AILSA CHANG, HOST:
Immigration and Customs Enforcement swept up nearly 500 immigrants in Operation Safe City this week. ICE conducted raids across the country, targeting what they call sanctuary jurisdictions where ICE says they are denied access to people suspected of violating immigration laws. Most of the arrests occurred in Philadelphia, Los Angeles, Denver and all across the state of Massachusetts. Jeremy C. Fox has been reporting about this in The Boston Globe, and he joins us now. Welcome.
JEREMY C FOX: Thank you.
CHANG: So how many people were detained in Massachusetts? What do we know about them?
FOX: In Massachusetts, it was a total of 50. We know that 30 of those had criminal charges or criminal convictions, and the other 20 did not. We don't know very much about who those other 20 are. And in fact we don't know a whole lot about who the 30 that have either convictions or pending charges are.
CHANG: Do you know what kind of convictions? What types of crimes are we talking about?
FOX: So we got a breakdown from ICE for the nationwide numbers but not a breakdown for Massachusetts numbers.
FOX: When I tried to get more specific information for our readership, they were not very forthcoming. But the charges across the board of the approximately 300-some-odd people nationwide who had criminal records, they were all over the place. I mean there were a lot of drug charges. There were some domestic violence and child abuse charges, forgery. Just almost every crime that you can think of was included in this pretty long list.
CHANG: So 300 nationwide in these raids - 300 out of the 500 had criminal convictions. So we're talking about three-fifths.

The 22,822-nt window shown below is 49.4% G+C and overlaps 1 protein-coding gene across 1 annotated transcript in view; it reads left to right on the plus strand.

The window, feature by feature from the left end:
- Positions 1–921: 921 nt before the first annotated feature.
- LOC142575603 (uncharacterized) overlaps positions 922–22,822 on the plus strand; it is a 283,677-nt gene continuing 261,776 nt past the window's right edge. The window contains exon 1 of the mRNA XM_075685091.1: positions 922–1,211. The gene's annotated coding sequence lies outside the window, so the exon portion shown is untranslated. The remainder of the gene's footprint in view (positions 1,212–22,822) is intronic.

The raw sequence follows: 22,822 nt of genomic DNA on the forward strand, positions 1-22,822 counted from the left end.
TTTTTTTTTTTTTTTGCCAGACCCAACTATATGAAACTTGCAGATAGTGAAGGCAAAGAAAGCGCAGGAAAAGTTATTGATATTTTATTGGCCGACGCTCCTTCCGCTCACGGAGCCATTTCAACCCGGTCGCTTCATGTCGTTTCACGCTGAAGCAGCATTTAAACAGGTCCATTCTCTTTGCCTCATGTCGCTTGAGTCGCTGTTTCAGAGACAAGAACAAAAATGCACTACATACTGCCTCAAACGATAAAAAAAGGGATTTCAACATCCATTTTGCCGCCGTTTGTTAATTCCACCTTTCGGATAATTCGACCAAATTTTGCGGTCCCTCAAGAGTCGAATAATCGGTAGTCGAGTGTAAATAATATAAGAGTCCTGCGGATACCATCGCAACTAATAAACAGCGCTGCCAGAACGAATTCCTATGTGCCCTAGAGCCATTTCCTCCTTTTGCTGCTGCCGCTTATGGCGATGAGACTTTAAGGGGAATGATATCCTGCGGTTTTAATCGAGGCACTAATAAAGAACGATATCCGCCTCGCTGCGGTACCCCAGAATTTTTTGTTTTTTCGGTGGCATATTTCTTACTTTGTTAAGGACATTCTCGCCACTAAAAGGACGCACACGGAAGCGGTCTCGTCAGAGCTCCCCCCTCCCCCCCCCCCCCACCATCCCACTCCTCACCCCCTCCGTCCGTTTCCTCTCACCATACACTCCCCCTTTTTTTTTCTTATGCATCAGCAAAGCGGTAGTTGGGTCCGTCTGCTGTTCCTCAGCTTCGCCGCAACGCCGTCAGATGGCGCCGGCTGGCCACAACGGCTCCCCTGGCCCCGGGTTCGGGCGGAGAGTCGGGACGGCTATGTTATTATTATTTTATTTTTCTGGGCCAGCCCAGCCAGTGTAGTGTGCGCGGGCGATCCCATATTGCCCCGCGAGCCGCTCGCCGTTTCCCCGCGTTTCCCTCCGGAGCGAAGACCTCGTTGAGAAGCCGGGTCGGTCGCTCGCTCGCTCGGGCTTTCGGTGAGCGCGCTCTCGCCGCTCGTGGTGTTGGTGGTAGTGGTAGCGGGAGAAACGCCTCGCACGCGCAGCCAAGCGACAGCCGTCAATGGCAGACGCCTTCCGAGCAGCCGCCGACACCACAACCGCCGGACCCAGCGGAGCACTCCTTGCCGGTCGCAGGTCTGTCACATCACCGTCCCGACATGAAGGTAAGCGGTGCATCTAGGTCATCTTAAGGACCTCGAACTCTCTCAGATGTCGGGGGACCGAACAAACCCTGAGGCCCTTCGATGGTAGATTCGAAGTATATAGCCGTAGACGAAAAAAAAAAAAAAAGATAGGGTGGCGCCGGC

FOX: Well, it's a little bit more than 300. I think that's about 317 that have either convictions or pending charges. It was not entirely clear to me exactly how many had already been convicted. And I think that's important to note because, you know, we have a presumption of innocence in this country. So some of those may have been charged with crimes that they actually did not commit and for which they will be exonerated eventually. The largest number, though...
FOX: ...Eighty-seven of those had a drunk driving conviction.
CHANG: Right. And what makes this sweep different from others in the past, say, under the Obama administration?
FOX: Well, when I spoke with an ICE spokesman last night, he said that definitely sweeps like this did happen under the Obama administration and prior to that. It's not that unusual for them to do a large roundup of undocumented immigrants. But what was distinctive here is that they were targeting what they called sanctuary communities. They went after a lot of cities that had said that they would not use their law enforcement to cooperate with ICE in apprehending undocumented immigrants who were not criminals.
And in Massachusetts, we have a number of communities that have said that. We also have had our State Supreme Judicial Court rule in January that in fact municipalities in this state are not required and don't actually have the authority to hold people on federal immigration violations.
CHANG: Does living in a sanctuary city make people in that city without documents more so targets of ICE? I mean do sanctuary cities actually provide the sanctuary that their name suggests?
FOX: Well, I think the message that Operation Safe City sends is that, no, being in a community that has designated itself as a sanctuary city does not protect anyone necessarily. The mayor of Boston says, you can come and stay in City Hall. But you know, if you get home from your work in a restaurant or at Logan Airport where a lot of immigrants, including some undocumented immigrants, work and ICE is waiting for you on your front door, you know, the game is up. You don't have the opportunity to go and seek sanctuary in City Hall or in a church or in any of the other places that might be willing to try to shelter you.
CHANG: Jeremy C. Fox is a correspondent at The Boston Globe. Thank you very much for speaking with us.
FOX: Thank you.
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